So, you have a favorite author, and you also enjoy writing. What better way to compliment them than to do fanfiction?
You're writing stories similar to their stories, maybe even using the same characters. It could be Star Wars, or maybe it's Harry Potter or one of these other series. You're doing that, and you're thinking, "What could go wrong with this particular strategy?"
Well, there are a lot of things. There are many things you're going to want to consider when you're doing fan fiction. So, in today's topic, we are going to talk about whether you can self-publish fanfiction. We want to straighten this thing out once and for all, well, maybe not that much, that may be a little bit too much.
But let's start with a little bit of understanding fanfiction. The first thing to remember is that fanfiction is a creative writing form where fans of particular works (and this could be TV shows, movies, or other books; you decide) say, "I'm going to create content."
In this case, we'd be looking at writing books, writing short stories inside of the same universe, using their characters and stuff, and looking at the different aspects of the world that they're in, to create your books and stories based on that.
This can be a really powerful way to connect with the original stories and other people who are fans because the authors themselves can only write so much content. So, what better way to contribute to the universe of books and stories?
When the author—maybe George R. Martin, for example—isn't writing as many Game of Thrones books, it's a perfect example. He gets hung up, and then you start writing these fanfiction books. So, it can be a really exciting process, but there are a lot of problems associated with this.
Another thing is that it allows authors or fans to explore alternative storylines, take the characters, push them, and make them more rounded. The universe can grow drastically larger by doing this.
Additionally, it can vary a lot based on quality, genres, and themes. There are a lot of things you have to keep in mind when you're writing fan fiction or considering fan fiction, just to get a better understanding.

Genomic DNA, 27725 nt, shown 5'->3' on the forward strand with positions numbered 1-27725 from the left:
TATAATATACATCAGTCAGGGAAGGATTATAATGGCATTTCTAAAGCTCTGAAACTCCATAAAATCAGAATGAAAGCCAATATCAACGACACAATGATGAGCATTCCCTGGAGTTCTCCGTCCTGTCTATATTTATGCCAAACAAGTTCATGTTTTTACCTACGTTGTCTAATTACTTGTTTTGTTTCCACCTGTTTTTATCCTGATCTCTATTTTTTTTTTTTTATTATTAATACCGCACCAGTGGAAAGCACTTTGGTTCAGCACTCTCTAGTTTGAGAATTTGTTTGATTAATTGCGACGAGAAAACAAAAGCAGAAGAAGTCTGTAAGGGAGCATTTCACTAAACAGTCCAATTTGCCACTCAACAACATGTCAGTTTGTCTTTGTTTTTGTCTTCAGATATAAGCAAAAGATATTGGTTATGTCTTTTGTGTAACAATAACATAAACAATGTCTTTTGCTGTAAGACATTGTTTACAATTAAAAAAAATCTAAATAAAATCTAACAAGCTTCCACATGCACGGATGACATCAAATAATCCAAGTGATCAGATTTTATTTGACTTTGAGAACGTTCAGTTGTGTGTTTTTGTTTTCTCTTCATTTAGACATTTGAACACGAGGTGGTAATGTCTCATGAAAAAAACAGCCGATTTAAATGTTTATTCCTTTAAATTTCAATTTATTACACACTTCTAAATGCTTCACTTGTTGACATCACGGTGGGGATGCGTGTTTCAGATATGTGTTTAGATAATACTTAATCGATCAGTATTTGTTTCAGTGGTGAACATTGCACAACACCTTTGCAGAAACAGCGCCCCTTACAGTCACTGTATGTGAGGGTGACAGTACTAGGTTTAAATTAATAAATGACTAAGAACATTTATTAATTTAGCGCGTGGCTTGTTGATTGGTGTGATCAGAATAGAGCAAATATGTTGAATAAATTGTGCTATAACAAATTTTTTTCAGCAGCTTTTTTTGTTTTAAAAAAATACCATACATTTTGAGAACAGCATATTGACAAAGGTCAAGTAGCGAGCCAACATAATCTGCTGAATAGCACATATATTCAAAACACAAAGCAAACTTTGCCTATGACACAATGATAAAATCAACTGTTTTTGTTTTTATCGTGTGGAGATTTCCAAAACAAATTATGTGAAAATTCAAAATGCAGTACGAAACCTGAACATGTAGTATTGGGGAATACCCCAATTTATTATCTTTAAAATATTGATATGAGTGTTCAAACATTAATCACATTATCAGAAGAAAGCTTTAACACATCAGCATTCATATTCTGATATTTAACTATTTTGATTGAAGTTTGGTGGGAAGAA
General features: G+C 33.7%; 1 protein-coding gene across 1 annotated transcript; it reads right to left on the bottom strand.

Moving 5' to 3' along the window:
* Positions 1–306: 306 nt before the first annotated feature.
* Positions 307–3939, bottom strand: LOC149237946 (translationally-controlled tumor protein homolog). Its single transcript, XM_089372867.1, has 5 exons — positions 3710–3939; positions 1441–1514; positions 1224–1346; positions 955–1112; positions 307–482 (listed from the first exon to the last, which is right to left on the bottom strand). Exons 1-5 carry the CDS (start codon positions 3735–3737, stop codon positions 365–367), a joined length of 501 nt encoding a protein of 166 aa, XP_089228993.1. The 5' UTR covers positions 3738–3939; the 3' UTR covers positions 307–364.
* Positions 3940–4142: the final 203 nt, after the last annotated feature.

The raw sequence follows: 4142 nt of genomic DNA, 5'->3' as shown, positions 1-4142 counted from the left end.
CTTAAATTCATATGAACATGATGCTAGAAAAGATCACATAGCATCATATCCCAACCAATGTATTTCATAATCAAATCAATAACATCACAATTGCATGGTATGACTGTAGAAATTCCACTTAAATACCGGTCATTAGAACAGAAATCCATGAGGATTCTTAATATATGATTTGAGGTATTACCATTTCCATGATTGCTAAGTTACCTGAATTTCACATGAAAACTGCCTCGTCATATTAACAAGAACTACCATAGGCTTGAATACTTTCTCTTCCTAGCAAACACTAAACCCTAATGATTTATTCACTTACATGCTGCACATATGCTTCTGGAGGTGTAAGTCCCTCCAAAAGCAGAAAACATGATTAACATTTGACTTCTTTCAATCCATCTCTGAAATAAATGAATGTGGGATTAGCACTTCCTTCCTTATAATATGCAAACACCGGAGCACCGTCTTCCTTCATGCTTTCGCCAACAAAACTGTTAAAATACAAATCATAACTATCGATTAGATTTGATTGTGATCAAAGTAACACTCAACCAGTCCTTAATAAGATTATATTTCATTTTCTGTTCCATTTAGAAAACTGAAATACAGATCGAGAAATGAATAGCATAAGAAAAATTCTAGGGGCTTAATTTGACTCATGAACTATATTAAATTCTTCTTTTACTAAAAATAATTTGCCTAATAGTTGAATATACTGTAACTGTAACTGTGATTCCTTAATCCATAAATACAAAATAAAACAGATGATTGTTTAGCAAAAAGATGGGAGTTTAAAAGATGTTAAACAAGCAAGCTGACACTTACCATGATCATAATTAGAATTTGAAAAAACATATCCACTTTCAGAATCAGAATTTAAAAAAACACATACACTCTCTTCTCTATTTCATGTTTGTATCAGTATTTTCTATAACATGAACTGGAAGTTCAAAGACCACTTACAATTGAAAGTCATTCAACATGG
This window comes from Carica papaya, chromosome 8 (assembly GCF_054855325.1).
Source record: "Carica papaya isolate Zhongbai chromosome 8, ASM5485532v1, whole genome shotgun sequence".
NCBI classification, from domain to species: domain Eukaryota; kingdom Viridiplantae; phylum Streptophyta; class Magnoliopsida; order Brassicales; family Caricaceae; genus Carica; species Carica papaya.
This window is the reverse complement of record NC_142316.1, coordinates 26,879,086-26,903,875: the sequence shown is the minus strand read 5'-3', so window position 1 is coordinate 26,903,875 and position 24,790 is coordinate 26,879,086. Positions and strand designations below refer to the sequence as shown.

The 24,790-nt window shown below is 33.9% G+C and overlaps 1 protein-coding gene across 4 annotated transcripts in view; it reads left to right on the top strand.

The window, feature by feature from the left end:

The Concept of Self-Publishing
The concept of self-publishing is another important one. The thing with self-publishing is that it depends on what we're talking about. Are we taking our fan fiction and publishing it for money on a platform like Amazon? Or, are we putting it up for free on another platform where people can consume it?
Check out this related article: How much does it cost to self publish a book in 2023
Maybe we're just putting it on our local blog or wherever a local place where people can download and read it for fun. This makes a bit of a difference when it comes to your fan fiction. Now, both are self-published, but the second we put it on the market where people can download the EPUB version of this or something similar.
Well, it's a self-published book. But maybe it's free, so you're not making any money, which doesn't raise any red flags for the owners of that copyright.
Can You Self-Publish Fanfiction?
So, can you self-publish fanfiction? The answer is, that it's complicated if you're going to do it for making money, and that's where it gets very tricky. Because there are a lot of copyright concerns around it.
Plus, you can trick people into thinking that my favorite author has written another book, especially when your cover looks the same and your characters have the same names. And maybe you, as an author, have decided to choose a pen name similar to the name of the actual author of the series, without permission.
And that's the key issue: you do not have permission. And if you think it's easy to get permission to do something like this, you are completely mistaken. It is incredibly difficult to get permission to publish fan fiction.
Now, doing it without the author's authorization can risk several things on Amazon. First of all, they can just do a takedown request. The other thing is they could theoretically sue you. Normally, this does not happen.
Another thing is Amazon could close your account if they find that you're violating too many principles, and they can even take money away from you if you've done that. I have seen this done in some areas, particularly in the realm of video games, where you're writing fictional stories based on the video games.
And maybe they let it go through for a while, but then they decide to tell you, "Hey, we own the copyright, and you need to take this down immediately." So, people attempt to say the unofficial guide to this video game or unofficial stories, but still, you're using their material without having gotten permission to go about doing that.